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WIA Profile: Zoë Ligon

WIA Profile: Zoë Ligon

Each month, XBIZ spotlights the career accomplishments and outstanding contributions of Women in Adult. WIA profiles offer an intimate look at the professional lives of the industry's most influential female executives.

As a boutique owner, sex educator, sexuality influencer, author and sex toy co-designer, Zoë Ligon is as trendy and widespread as the air pulse clitoral stimulators she sells online. There isn’t a single sector of the sexuality space in which Ligon doesn’t currently have a hand, and her career has been a series of bull’s-eyes.

Discovering my own body and ability to orgasm was a really difficult thing for me, and I think helping people become orgasmic is one of my favorite discussions.

Ligon worked her way from the retail floor to the digital pages of magazines like VICE and Bustle, all of which solidified her interest in preaching the gospel of sex. She then built a social media following by creating a more inclusive, comfortable atmosphere for sex-ed seekers while showcasing her playful, silly personality. In 2015, after amassing enough followers to support her unique and forward-thinking approach to sex toy retail, she launched Spectrum Boutique. Once that venture was rolling along smoothly, Ligon also found time to co-author a book, “Carnal Knowledge: Sex Education You Didn’t Get in School,” with photographer Elizabeth Renstrom, and to collaborate on proprietary product designs with Chakrubs, The Stockroom, Pelle and b-Vibe.

This month, Ligon joins the illustrious ranks of other influential women in the industry by being spotlighted as WIA’s Woman of the Month.

XBIZ: How did you get your start in this industry? 

Zoë Ligon: Before either of those titles, I was making collage art out of porn mags I collected for fun in my spare time! I lived in New York City at the time, and a friend who worked at a sex toy shop suggested I consider applying to work at one too, since I was already playing around with sexual imagery and putting myself out there as someone making sexual art. Prior to that, I had only been a hostess, bartender and cashier while also studying psychology at Fordham University. So, I applied to work at a popular sex toy shop, got the job, and I knew immediately this was my field. Talking to customers day in and day out inspired me to write about all the things I learned from my interactions — like how many people shuddered at the suggestion of lube despite it being so important for pleasure. A friend pitched me to a few different publications, and I began writing articles for Refinery29, VICE, Bustle and similar media outlets in 2014-2015.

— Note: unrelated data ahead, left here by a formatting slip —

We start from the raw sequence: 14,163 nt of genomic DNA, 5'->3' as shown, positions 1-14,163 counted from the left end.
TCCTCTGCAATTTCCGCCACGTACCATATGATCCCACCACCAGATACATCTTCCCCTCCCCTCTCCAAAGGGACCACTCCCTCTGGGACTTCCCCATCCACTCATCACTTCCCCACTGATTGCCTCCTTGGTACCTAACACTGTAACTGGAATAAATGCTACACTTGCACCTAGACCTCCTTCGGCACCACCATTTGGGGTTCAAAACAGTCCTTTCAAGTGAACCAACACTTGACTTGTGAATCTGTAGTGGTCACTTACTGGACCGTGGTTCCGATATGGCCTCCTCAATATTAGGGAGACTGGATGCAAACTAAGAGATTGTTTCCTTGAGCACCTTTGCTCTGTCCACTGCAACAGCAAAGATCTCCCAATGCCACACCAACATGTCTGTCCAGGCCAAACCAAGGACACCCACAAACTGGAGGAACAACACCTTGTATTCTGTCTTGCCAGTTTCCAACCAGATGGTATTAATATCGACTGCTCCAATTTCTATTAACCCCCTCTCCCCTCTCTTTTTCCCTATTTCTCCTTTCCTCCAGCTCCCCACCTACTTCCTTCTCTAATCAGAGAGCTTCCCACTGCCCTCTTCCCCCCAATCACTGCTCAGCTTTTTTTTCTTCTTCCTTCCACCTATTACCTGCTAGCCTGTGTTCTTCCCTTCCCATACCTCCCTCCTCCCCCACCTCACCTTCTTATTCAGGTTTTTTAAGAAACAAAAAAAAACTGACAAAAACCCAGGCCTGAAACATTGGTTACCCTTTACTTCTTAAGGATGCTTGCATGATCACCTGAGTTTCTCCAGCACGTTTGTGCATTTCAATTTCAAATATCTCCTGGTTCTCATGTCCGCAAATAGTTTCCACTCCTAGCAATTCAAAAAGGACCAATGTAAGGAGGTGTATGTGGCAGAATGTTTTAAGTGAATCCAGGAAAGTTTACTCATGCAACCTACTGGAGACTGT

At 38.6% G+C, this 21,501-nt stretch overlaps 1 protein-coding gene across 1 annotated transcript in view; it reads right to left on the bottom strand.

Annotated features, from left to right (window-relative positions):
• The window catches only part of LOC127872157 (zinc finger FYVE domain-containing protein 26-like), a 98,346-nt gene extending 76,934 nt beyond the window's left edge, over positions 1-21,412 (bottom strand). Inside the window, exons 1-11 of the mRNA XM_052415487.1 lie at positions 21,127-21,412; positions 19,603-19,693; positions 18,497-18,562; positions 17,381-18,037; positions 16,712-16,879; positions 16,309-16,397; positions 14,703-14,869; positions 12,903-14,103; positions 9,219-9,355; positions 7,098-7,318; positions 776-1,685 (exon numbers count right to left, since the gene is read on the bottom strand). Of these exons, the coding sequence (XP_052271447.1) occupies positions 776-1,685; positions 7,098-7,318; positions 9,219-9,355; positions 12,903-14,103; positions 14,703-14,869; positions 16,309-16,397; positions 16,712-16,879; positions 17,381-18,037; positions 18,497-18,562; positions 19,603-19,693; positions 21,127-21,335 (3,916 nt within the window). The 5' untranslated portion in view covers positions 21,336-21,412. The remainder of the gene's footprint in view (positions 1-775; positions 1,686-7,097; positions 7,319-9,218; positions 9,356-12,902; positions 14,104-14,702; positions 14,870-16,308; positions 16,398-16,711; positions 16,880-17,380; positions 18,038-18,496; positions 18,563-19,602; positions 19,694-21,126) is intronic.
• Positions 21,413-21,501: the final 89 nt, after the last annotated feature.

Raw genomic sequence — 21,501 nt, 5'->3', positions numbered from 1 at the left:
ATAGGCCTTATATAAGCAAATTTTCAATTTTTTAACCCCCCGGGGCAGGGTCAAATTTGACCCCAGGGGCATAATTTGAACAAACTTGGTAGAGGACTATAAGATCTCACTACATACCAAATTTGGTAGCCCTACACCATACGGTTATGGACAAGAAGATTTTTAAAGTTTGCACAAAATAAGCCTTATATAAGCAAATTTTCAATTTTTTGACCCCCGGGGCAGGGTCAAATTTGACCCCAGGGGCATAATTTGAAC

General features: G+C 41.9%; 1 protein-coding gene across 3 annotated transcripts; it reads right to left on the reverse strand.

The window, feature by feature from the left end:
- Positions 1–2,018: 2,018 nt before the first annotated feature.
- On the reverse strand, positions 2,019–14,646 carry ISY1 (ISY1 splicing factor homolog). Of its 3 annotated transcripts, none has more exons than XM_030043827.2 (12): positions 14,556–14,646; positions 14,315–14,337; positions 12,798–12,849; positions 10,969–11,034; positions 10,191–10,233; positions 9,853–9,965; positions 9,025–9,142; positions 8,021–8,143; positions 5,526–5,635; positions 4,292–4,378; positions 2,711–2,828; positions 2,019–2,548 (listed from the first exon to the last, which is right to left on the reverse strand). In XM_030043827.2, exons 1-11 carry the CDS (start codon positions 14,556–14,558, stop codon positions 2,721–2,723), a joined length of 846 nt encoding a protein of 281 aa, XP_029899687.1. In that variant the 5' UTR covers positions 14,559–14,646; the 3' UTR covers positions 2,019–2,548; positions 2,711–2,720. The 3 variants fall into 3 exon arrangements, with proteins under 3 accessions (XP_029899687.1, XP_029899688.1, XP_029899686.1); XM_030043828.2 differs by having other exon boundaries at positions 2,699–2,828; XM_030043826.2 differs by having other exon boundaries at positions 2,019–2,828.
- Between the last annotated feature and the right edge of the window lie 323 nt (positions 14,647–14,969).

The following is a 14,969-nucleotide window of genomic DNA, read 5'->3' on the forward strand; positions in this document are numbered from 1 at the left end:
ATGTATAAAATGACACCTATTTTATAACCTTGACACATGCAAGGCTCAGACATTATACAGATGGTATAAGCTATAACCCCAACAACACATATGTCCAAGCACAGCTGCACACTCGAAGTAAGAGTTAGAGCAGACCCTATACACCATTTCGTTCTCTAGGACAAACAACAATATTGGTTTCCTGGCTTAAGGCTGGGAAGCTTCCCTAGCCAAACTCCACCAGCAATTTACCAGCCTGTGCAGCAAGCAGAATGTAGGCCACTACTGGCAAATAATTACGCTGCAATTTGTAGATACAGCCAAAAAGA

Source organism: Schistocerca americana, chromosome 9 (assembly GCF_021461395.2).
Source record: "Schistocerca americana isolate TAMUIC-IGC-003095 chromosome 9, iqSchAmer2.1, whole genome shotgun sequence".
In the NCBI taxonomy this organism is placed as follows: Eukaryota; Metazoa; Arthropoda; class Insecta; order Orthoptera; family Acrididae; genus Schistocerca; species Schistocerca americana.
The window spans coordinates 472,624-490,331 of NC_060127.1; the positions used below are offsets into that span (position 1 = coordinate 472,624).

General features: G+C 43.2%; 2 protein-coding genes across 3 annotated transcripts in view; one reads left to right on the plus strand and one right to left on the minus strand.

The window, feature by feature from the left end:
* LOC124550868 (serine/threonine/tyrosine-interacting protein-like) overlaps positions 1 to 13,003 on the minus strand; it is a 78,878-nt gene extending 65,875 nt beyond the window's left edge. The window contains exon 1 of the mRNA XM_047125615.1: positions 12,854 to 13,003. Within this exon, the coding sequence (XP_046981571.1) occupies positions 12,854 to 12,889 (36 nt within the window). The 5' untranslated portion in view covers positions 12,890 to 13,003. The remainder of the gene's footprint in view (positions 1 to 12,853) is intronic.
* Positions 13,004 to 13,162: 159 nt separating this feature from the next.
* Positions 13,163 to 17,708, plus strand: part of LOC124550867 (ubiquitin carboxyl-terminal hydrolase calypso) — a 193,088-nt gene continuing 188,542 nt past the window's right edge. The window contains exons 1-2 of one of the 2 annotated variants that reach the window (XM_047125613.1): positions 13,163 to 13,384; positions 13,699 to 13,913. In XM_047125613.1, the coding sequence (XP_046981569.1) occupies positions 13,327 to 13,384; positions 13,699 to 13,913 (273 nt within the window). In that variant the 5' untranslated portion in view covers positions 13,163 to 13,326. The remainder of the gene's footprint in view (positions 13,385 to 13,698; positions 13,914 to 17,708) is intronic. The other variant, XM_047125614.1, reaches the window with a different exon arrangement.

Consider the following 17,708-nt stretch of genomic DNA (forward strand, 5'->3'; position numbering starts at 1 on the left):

After gaining some traction from all my “hot takes” online, I gained enough of an online following that I wanted to start my own company and felt confident that I could offer something unique to sex toy shoppers. So finally, in late 2015, Spectrum Boutique opened up shop. We only sold one lube that first day!

Now I’m happy to say that Spectrum is so much more than just me and some vibrators on Instagram. My team is absolutely amazing. Carly S., Valentine T. and Dirty Lola are all amazing educators who have taught me so much, and have helped Spectrum Boutique become the well-lubed machine it is today.

XBIZ: As you navigated the beginnings of your career, which came more naturally to you: running a retail business or acting as a sexuality influencer and educator?

Ligon: Since my sex-ed content gave birth to the business, I’d have to say being an educator comes far more naturally to me. It is in my nature to be goofy and silly! Not that you can’t run a business and be a little silly, but it certainly requires a bit more of a serious mindset than is natural for me. I am currently 30, and it took me a while to figure out the ropes of running a company and being a leader since I threw myself into it in my early 20s.

XBIZ: How would you describe yourself as a sex educator? Do you feel that you fill a particular niche for your audience, a specialty or maybe a certain “flavor” of sex ed?

Ligon: I call myself a peer sex educator, or a sex edutainer. I am not “certified” in anything! I just love gleaning all I can about sex, and attempting to present what I learn to others in a way that is hopefully helpful and entertaining. Much of what I know is learned through books, conversations, other sex educators and my own experience.